4.  Shannon McFarland/Daisy St. Patience/Bubba Joan/Whatever, the narrator of Invisible Monsters (Chuck Palahniuk) – After getting her face shot off, the narrator of Invisible Monsters meets the queen of train-wrecks, Brandy Alexander, and the two go on a pill-stealing, soap-operatic crime spree of epic proportions. While the narrator and her story are hilarious and continuously compelling throughout the several ridiculous plot turns of the story, she’s also incredibly psychotic and someone you wouldn’t even trust with your dying houseplant. Steer clear of this brand of crazy, despite how fabulous she seems.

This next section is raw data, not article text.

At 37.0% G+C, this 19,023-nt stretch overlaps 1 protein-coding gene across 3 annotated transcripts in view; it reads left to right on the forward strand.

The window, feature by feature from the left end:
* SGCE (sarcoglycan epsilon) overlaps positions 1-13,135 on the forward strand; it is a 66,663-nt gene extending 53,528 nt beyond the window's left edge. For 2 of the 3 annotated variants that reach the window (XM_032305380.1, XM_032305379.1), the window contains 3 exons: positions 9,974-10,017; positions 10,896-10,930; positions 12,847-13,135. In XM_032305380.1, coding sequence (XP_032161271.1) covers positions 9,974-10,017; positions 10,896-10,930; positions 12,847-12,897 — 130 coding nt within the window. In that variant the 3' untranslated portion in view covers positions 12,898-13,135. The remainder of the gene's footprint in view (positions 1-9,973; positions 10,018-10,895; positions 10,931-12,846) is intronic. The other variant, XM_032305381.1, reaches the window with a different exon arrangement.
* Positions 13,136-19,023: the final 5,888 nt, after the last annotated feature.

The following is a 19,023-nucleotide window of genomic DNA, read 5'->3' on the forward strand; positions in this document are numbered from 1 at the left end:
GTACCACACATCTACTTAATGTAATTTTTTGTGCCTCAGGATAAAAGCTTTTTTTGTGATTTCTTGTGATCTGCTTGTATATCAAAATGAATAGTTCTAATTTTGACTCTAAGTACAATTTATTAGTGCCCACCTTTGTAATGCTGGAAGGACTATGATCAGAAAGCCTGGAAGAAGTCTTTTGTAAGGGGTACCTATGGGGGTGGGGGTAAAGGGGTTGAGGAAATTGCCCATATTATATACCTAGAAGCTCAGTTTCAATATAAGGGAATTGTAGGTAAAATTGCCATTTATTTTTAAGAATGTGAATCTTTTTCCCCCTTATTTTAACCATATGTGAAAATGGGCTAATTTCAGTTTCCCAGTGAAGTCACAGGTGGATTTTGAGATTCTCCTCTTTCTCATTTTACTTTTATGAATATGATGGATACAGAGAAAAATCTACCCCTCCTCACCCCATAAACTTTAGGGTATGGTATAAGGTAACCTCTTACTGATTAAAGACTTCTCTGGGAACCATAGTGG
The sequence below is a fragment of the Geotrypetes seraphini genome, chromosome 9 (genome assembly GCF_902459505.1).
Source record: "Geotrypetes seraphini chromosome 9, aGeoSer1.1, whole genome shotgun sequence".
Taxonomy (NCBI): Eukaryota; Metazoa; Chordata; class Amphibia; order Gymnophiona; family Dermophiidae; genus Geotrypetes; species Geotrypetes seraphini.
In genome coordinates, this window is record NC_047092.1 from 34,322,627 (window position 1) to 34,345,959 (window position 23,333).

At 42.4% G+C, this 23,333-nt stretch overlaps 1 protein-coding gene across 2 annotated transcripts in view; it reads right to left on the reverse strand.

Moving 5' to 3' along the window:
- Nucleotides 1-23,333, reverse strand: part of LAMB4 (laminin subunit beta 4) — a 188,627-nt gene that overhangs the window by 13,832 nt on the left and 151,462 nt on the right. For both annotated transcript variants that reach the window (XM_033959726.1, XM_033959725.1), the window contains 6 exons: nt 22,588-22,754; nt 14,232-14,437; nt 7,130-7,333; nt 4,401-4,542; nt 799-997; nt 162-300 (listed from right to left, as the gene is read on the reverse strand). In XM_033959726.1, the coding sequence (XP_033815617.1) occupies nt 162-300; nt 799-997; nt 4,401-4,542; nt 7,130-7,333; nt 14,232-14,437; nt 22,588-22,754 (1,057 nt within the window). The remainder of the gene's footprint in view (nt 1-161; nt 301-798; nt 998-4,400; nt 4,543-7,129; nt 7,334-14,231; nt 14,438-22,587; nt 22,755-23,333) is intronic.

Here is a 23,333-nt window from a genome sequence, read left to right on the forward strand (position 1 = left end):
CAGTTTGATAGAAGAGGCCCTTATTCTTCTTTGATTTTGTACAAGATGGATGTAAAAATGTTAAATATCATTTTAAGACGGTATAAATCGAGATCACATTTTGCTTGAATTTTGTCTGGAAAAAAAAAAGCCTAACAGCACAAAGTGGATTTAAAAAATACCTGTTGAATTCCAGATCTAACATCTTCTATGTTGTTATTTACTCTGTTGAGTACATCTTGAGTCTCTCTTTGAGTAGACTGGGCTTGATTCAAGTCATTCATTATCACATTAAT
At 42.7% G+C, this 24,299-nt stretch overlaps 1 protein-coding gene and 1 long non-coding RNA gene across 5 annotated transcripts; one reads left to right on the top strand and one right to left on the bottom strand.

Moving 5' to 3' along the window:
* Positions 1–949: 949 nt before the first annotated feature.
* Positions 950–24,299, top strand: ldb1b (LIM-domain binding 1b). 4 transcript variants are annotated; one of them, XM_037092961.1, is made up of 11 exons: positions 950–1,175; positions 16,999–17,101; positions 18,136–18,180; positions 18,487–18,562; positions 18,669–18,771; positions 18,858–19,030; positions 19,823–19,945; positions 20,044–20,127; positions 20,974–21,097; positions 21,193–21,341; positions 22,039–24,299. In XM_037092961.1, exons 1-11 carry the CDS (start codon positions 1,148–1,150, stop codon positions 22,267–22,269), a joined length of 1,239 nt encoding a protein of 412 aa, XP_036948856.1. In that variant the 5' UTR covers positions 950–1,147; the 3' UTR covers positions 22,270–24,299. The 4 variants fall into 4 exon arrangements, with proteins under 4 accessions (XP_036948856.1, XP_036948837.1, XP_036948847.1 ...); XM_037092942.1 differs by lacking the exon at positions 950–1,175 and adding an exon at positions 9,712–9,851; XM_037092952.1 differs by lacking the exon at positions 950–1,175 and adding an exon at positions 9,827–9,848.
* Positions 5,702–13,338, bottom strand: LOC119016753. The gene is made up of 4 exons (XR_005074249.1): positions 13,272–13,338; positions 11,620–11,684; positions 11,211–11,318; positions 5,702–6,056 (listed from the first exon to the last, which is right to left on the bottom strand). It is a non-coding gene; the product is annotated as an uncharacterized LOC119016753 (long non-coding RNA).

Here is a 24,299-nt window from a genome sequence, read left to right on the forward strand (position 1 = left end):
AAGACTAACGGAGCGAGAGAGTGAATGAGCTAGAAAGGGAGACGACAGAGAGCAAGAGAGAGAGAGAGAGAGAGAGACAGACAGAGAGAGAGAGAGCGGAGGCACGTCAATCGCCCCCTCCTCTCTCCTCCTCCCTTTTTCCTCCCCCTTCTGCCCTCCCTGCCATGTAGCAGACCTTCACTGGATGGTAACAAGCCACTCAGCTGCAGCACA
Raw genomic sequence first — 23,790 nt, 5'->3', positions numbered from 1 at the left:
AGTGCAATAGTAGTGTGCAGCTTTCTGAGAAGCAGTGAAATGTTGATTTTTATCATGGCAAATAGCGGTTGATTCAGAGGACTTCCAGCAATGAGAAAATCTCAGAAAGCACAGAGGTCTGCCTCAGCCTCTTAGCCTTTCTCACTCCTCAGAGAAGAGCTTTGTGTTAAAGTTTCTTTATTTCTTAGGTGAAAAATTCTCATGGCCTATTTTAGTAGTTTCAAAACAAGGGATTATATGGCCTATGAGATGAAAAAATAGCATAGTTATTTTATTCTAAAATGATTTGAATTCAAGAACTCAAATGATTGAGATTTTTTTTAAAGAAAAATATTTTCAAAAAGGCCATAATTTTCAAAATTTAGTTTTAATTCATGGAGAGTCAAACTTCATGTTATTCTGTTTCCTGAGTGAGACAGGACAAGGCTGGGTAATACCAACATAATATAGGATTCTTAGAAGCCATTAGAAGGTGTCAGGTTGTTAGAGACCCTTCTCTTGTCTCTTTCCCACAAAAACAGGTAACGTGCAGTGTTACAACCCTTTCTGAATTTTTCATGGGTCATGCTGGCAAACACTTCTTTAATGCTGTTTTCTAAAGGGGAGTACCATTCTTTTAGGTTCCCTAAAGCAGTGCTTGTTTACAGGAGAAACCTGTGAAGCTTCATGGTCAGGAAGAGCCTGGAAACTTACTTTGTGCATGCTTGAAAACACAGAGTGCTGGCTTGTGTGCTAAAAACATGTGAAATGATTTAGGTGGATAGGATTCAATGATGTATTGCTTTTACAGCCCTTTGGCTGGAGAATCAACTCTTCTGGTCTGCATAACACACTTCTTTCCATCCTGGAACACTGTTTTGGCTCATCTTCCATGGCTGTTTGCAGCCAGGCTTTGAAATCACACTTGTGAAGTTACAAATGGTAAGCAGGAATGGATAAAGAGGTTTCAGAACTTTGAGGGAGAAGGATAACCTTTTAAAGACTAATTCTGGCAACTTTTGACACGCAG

5. Ms. Valerie Frizzle, The Magic Schoolbus – While the idea of shrinking into microscopic sizes and exploring the cells of the body or diving deep into the dark, black ocean with a bus submersible seem incredibly fun for any kid, the reality of the situation is that this woman is more than a little deranged, willing to put her students right into the jaws of danger just to teach them a lesson about plant chlorophyll or the inner workings of stomach acid. Ms. Frizzle is a dangerous woman with dangerous ideas.

What are your type five fiction frenemies?

Weeks Five and Six

by Ayo Khensu-Ra

Week Five